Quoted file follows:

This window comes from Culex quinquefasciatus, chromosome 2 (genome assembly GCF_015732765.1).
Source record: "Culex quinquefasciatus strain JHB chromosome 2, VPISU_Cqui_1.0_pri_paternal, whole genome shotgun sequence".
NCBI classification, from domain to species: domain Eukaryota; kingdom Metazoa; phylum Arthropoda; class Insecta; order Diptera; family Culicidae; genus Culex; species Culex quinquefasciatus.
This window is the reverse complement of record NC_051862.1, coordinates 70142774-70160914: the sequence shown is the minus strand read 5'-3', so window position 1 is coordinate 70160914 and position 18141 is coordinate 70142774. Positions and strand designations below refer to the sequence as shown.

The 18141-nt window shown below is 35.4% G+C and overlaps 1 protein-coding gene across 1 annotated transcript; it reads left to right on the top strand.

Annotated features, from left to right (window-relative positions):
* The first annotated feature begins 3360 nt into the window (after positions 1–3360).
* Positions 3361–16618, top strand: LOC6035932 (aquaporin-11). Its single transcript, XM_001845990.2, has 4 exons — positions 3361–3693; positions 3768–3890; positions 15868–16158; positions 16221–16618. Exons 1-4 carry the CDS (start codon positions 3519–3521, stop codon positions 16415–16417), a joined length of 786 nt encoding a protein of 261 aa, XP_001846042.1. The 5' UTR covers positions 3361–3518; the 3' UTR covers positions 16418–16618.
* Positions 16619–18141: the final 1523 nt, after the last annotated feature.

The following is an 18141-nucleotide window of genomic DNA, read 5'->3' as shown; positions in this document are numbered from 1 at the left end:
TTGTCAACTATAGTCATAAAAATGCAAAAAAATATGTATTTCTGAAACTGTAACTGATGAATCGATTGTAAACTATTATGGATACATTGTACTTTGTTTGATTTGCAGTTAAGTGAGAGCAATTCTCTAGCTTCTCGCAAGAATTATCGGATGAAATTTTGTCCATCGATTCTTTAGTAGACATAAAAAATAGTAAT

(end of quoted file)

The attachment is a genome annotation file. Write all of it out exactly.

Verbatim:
This window comes from Culex quinquefasciatus, chromosome 2 (genome assembly GCF_015732765.1).
Source record: "Culex quinquefasciatus strain JHB chromosome 2, VPISU_Cqui_1.0_pri_paternal, whole genome shotgun sequence".
NCBI classification, from domain to species: domain Eukaryota; kingdom Metazoa; phylum Arthropoda; class Insecta; order Diptera; family Culicidae; genus Culex; species Culex quinquefasciatus.
This window is the reverse complement of record NC_051862.1, coordinates 70142774-70160914: the sequence shown is the minus strand read 5'-3', so window position 1 is coordinate 70160914 and position 18141 is coordinate 70142774. Positions and strand designations below refer to the sequence as shown.

The 18141-nt window shown below is 35.4% G+C and overlaps 1 protein-coding gene across 1 annotated transcript; it reads left to right on the top strand.

Annotated features, from left to right (window-relative positions):
* The first annotated feature begins 3360 nt into the window (after positions 1–3360).
* Positions 3361–16618, top strand: LOC6035932 (aquaporin-11). Its single transcript, XM_001845990.2, has 4 exons — positions 3361–3693; positions 3768–3890; positions 15868–16158; positions 16221–16618. Exons 1-4 carry the CDS (start codon positions 3519–3521, stop codon positions 16415–16417), a joined length of 786 nt encoding a protein of 261 aa, XP_001846042.1. The 5' UTR covers positions 3361–3518; the 3' UTR covers positions 16418–16618.
* Positions 16619–18141: the final 1523 nt, after the last annotated feature.

The following is an 18141-nucleotide window of genomic DNA, read 5'->3' as shown; positions in this document are numbered from 1 at the left end:
TTGTCAACTATAGTCATAAAAATGCAAAAAAATATGTATTTCTGAAACTGTAACTGATGAATCGATTGTAAACTATTATGGATACATTGTACTTTGTTTGATTTGCAGTTAAGTGAGAGCAATTCTCTAGCTTCTCGCAAGAATTATCGGATGAAATTTTGTCCATCGATTCTTTAGTAGACATAAAAAATAGTAAT